The Navy's Aegis Ballistic Missile Defense Is About to Get a Major Radar Upgrade
The Raytheon AN/SPY-6(V) AMDR will improve the Burke-class destroyer's ability to detect hostile aircraft, surface ships, and incoming ballistic missiles, Raytheon officials say.
DAHLGREN, Va. – Shipboard electronics experts at Lockheed Martin Corp. will integrate the company's Aegis combat system with the Raytheon AN/SPY-6(V) radar as part of the U.S. Navy Aegis Ballistic Missile Defense (BMD) 6.0 project.
Officials of the U.S. Missile Defense Agency (MDA) in Dahlgren, Va., announced a $327 million contract Friday to the Lockheed Martin Rotary and Mission Systems segment in Moorestown, N.J., to design, develop, integrate, test and certify the Aegis Ballistic Missile Defense (BMD) 6.0 capability.
BMD 6.0, otherwise known as Aegis baseline 10, primarily involves integrating the Lockheed Martin Aegis combat system with the AN/SPY-6 Air and Missile Defense Radar (AMDR). The new radar will go aboard Flight III Burke-class destroyers. Thus far two Flight III Burke-class destroyers are under contract: the USS Jack H. Lucas (DDG 125); and the USS Louis H. Wilson Jr. (DDG 126).
Lockheed Martin is designing Aegis baseline 10 to be compatible with older variants AN/SPY-1 radars to backfit older U.S. Navy Burke-class destroyers, and to help foreign navies upgrade their systems to baseline 10. Flight III is the latest version of the Burke-class guided missile destroyer, and will be equipped for ballistic missile defense.
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The future USS Jack H. Lucas (DDG-125), the first Flight III Arleigh Burke guided-missile destroyer, is being built with baseline 10 including SPY-6 radar. The Navy expects baseline 10 initial operational capability during Fiscal Year 2023.
The Raytheon AN/SPY-6(V) AMDR will improve the Burke-class destroyer's ability to detect hostile aircraft, surface ships, and incoming ballistic missiles, Raytheon officials say. The AMDR will supersede the AN/SPY-1 radar, which has been standard equipment on Navy Aegis Burke-class destroyers and Ticonderoga-class cruisers.
The AN/SPY-6(V) AMDR will provide greater detection ranges, increased discrimination accuracy, higher reliability and sustainability, and lower costs, compared to the AN/SPY-1D(V) radar onboard today’s Burke-class destroyers, officials say.
The system is built with individual building blocks called radar modular assemblies (RMAs), Raytheon officials say. Each RMA is a self-contained radar in a two-cubic-foot box; RMAs can stack together to form any size array to fit ship mission requirements.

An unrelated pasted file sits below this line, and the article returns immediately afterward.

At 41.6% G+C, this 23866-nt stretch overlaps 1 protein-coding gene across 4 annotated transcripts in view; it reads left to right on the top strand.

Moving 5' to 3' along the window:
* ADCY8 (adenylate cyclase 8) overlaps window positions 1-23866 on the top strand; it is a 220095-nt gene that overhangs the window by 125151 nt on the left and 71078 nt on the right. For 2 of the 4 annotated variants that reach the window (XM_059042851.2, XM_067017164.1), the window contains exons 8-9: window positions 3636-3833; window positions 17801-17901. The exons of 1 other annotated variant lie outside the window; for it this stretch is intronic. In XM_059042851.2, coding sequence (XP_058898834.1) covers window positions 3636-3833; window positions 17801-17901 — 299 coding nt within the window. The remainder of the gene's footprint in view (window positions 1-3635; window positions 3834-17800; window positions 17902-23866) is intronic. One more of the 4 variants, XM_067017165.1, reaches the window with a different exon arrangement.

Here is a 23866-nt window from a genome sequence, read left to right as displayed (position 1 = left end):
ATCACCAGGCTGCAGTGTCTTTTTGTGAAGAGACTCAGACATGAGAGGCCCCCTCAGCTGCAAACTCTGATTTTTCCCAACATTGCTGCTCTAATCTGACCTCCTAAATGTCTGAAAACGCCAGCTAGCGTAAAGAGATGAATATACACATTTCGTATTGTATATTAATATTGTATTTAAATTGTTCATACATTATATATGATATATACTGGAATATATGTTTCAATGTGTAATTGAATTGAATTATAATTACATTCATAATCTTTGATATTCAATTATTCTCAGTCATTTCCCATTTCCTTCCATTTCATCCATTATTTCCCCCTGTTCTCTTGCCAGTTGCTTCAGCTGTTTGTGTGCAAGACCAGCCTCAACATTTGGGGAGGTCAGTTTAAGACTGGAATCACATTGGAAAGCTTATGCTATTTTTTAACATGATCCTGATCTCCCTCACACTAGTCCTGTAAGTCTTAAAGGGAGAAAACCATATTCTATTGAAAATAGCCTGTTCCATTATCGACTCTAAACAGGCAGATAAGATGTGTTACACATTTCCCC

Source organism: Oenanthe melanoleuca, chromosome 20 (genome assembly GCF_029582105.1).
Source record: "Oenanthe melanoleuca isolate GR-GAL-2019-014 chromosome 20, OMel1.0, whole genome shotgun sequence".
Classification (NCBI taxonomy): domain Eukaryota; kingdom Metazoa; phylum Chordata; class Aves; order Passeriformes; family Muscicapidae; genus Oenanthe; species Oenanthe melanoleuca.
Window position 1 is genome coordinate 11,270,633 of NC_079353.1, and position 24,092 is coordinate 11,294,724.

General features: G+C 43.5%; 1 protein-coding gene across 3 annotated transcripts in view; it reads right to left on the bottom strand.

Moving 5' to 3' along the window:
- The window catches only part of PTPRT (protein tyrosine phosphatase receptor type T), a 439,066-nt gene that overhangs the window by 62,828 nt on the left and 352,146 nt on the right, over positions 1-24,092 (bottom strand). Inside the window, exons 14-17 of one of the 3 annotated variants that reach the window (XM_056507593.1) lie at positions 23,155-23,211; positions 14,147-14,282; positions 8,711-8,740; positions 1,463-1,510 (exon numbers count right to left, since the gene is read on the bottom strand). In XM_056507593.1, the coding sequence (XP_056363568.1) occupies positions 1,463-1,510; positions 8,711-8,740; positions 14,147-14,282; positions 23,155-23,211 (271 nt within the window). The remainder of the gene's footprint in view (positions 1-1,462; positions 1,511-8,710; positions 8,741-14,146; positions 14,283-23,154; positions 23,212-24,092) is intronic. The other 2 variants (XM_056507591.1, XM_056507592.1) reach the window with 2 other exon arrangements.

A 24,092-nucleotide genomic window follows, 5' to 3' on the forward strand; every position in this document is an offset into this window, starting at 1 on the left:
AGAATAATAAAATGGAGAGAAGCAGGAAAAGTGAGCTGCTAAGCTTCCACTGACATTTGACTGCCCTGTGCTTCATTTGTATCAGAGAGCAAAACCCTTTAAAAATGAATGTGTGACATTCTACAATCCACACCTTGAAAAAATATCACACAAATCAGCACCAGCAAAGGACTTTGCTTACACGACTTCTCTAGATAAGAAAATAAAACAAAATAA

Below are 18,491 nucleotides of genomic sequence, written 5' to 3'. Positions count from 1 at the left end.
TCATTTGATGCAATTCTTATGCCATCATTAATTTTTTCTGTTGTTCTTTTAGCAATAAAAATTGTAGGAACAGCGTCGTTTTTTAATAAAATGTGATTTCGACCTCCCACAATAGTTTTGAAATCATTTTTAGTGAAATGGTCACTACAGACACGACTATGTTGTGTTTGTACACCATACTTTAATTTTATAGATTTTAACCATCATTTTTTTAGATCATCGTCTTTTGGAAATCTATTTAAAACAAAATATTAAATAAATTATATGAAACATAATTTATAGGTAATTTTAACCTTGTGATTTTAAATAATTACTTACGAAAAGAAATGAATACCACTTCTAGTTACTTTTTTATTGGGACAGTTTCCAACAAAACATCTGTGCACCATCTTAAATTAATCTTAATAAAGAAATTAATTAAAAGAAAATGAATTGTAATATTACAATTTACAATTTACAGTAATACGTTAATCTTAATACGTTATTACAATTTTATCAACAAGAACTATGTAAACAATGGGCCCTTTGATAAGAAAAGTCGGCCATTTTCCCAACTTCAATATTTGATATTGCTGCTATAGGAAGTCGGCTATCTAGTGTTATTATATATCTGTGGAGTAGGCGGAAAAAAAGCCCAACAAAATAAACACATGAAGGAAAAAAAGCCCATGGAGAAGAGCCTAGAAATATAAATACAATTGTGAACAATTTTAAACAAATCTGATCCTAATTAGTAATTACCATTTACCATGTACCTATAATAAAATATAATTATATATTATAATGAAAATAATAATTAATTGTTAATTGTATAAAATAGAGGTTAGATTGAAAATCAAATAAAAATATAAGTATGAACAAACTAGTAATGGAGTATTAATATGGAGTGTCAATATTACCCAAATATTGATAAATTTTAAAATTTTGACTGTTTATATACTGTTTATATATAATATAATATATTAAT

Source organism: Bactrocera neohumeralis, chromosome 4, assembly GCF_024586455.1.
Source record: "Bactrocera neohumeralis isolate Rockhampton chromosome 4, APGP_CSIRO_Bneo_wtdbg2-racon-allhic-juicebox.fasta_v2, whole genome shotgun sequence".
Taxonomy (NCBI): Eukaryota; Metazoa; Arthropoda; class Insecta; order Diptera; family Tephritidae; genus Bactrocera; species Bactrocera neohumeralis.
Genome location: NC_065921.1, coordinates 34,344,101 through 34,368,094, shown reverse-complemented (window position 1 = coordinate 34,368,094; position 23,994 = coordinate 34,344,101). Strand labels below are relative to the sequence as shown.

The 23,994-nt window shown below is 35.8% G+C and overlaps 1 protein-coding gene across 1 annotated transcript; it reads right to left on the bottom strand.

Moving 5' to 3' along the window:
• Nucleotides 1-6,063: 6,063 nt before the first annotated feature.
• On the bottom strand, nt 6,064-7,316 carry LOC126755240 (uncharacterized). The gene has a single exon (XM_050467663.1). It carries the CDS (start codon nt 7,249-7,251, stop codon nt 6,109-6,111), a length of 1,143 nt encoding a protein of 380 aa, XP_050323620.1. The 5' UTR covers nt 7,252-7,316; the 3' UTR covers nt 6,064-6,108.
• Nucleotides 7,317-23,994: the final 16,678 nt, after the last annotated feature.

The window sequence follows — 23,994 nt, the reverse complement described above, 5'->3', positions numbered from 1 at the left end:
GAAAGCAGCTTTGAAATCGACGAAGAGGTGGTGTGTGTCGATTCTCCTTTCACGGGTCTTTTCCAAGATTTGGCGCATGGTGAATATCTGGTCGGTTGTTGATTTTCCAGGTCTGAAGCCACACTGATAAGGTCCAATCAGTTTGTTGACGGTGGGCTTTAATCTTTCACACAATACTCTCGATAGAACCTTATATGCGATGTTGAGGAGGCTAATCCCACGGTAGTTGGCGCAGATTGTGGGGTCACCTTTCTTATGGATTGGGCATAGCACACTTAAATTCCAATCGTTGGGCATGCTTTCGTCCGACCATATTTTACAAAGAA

Related: Raytheon finishes development testing of SPY-6 AMDR shipboard ballistic missile defense radar
The inherent scalability of the AN/SPY-6(V) AMDR also could enable new instantiations, such as backfits on existing Burke-class destroyers and installation on aircraft carriers, amphibious warfare ships, frigates, the littoral combat ship, and Zumwalt-class land-attack destroyers without significant new radar development costs, Raytheon officials say.
For the Flight III Burke-class destroyer's SPY-6(V) AMDR will feature 37 RMAs. The new radar will be able to see targets half the size at twice the distance of today’s SPY-1 radar. The AMDR will have four array faces to provide full-time, 360-degree situational awareness. Each 14-by-14-foot face is about the same size as today’s SPY-1D(V) radar.
The AN/SPY-6(V) AMDR will 30 times more sensitive than the AN/SPY-1D(V) in the Flight III configuration, and is being designed to counter large and complex raids, Raytheon officials say. The new radar will have adaptive digital beamforming and radar signal processing for dealing with high-clutter and jamming environments.
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The AN/SPY-6(V) radar also is reprogrammable to adapt to new missions or emerging threats. It uses high-powered gallium nitride (GaN) semiconductors, distributed receiver exciters, adaptive digital beamforming, and Intel processors for digital signal processing.
The new radar will feature S-band radar coupled with X-band horizon-search radar, and a radar suite controller (RSC) to manage radar resources and integrate with the ship’s combat management system.
On this order Lockheed Martin will do the work in Moorestown, N.J., and should be finished by December 2025.
This article by John Keller originally appeared on Military & Aerospace Electronics in 2019.